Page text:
Sacred Heart University is pleased to announce that History Professor David K. Thomson, Ph.D.,is one of a select group of faculty members nationwide chosen by the Council of Independent Colleges (CIC) and the Gilder Lehrman Institute of American History to participate in a special American history seminar on “The Civil War and American Memory.” The seminar for faculty members in history, political science, and related fields is especially important for those who may be called upon as resources and experts when questions arise over what should be done with controversial historical statues and markers on their campuses and in their communities. From a pool of 58 highly competitive nominations, 25 faculty members were selected to participate in the seminar, which will be held June 10–14, 2018, at Yale University in New Haven, Connecticut.
In announcing the selection of participants, CIC President Richard Ekman said, “Strengthening the teaching of American history at colleges and universities is of critical importance to maintaining informed citizen participation in a democracy. The Civil War has been used—and misused—to bolster contemporary arguments about conflict resolution, race, and the role of America in the world. The seminar will provide participating faculty members with unusual insight into the selective public memory through the years about American’s defining event, the Civil War. Participants in the seminar will be better prepared to teach a new generation of students how to understand major social and political issues of today in light of history, the different perspectives in different eras, and recent debates over Civil War monuments and symbols. We believe that David Thomson will play a strong role in the seminar.”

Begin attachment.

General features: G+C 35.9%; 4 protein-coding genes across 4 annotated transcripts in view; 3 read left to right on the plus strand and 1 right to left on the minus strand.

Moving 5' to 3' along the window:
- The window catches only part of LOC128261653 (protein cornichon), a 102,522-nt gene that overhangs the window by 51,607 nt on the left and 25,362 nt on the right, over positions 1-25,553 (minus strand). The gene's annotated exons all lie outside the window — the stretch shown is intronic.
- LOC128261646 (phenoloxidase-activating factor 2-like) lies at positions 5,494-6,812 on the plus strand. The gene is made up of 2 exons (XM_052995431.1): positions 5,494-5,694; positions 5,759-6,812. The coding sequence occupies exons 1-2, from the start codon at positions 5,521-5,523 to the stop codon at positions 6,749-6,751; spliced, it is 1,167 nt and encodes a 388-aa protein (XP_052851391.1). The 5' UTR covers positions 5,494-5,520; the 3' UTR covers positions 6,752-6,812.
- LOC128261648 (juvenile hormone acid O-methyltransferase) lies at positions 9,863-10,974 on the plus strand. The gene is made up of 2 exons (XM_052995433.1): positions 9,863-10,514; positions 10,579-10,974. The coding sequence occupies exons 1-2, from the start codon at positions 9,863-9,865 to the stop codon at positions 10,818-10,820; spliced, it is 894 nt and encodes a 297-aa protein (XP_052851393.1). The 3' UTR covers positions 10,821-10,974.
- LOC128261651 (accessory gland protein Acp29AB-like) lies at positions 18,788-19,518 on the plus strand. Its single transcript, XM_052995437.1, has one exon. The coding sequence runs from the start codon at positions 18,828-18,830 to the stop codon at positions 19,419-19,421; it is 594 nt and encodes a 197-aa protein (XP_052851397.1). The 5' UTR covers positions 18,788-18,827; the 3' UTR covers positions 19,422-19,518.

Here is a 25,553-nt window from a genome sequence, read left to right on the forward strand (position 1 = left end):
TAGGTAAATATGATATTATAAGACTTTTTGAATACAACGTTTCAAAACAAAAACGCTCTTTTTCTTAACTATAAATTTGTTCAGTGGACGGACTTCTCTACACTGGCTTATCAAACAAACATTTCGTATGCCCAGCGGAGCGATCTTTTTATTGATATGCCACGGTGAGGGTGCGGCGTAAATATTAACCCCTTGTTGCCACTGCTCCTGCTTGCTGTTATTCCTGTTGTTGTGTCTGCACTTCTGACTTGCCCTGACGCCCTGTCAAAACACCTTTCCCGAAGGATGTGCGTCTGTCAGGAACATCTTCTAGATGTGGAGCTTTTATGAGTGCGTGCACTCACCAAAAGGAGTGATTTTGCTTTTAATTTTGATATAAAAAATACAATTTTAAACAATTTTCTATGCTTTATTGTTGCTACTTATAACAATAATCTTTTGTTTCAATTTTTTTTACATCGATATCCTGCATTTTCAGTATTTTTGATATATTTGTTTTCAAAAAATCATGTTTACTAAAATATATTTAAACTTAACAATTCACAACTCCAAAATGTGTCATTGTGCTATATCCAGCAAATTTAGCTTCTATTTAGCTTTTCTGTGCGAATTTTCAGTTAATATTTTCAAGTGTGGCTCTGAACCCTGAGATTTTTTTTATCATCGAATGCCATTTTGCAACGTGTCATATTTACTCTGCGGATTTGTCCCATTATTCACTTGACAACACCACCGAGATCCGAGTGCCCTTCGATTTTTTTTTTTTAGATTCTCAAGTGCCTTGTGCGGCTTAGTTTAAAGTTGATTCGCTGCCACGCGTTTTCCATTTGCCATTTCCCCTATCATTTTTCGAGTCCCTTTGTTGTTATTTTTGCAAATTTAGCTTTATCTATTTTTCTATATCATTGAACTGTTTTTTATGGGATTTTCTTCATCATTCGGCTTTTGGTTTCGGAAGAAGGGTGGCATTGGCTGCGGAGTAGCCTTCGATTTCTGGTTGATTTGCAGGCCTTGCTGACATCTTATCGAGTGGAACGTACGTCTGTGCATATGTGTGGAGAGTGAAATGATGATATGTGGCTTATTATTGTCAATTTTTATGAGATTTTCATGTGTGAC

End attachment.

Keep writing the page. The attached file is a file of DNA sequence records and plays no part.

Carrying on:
The seminar will be led by David W. Blight, Class of 1954 Professor of American History and director of the Gilder Lehrman Center for the Study of Slavery, Resistance, and Abolition at Yale University. Blight is the author of Race and Reunion: The Civil War in American Memory, which received numerous awards including the Bancroft Prize, the Frederick Douglass Prize, and the Merle Curti Prize; American Oracle: The Civil War in the Civil Rights Era, which received the Anisfield-Wolf Award for best nonfiction book on racism and human diversity; and A Slave No More: Two Men Who Escaped to Freedom, Including Their Narratives of Emancipation. His other books include Beyond the Battlefield: Race, Memory, and the
American Civil War; Frederick Douglass’ Civil War: Keeping Faith in Jubilee; and the edited volumes, When This Cruel War Is Over: The Civil War Letters of Charles Harvey Brewster; Narrative of the Life of Frederick Douglass; and The Souls of Black Folk, by W.E.B. DuBois. Blight was elected a member of the Society of American Historians in 2002. Since 2004, he has served as a member of the board of trustees of the New-York Historical Society. He also has served on the board for African American Programs at Monticello in Charlottesville, Virginia. Blight was on the board of advisors to the Abraham Lincoln Bicentennial Commission and was involved in planning numerous events to commemorate the sesquicentennial of the Civil War. He has led or co-led many seminars for CIC faculty members on slave narratives and the scholarship and public history of slavery.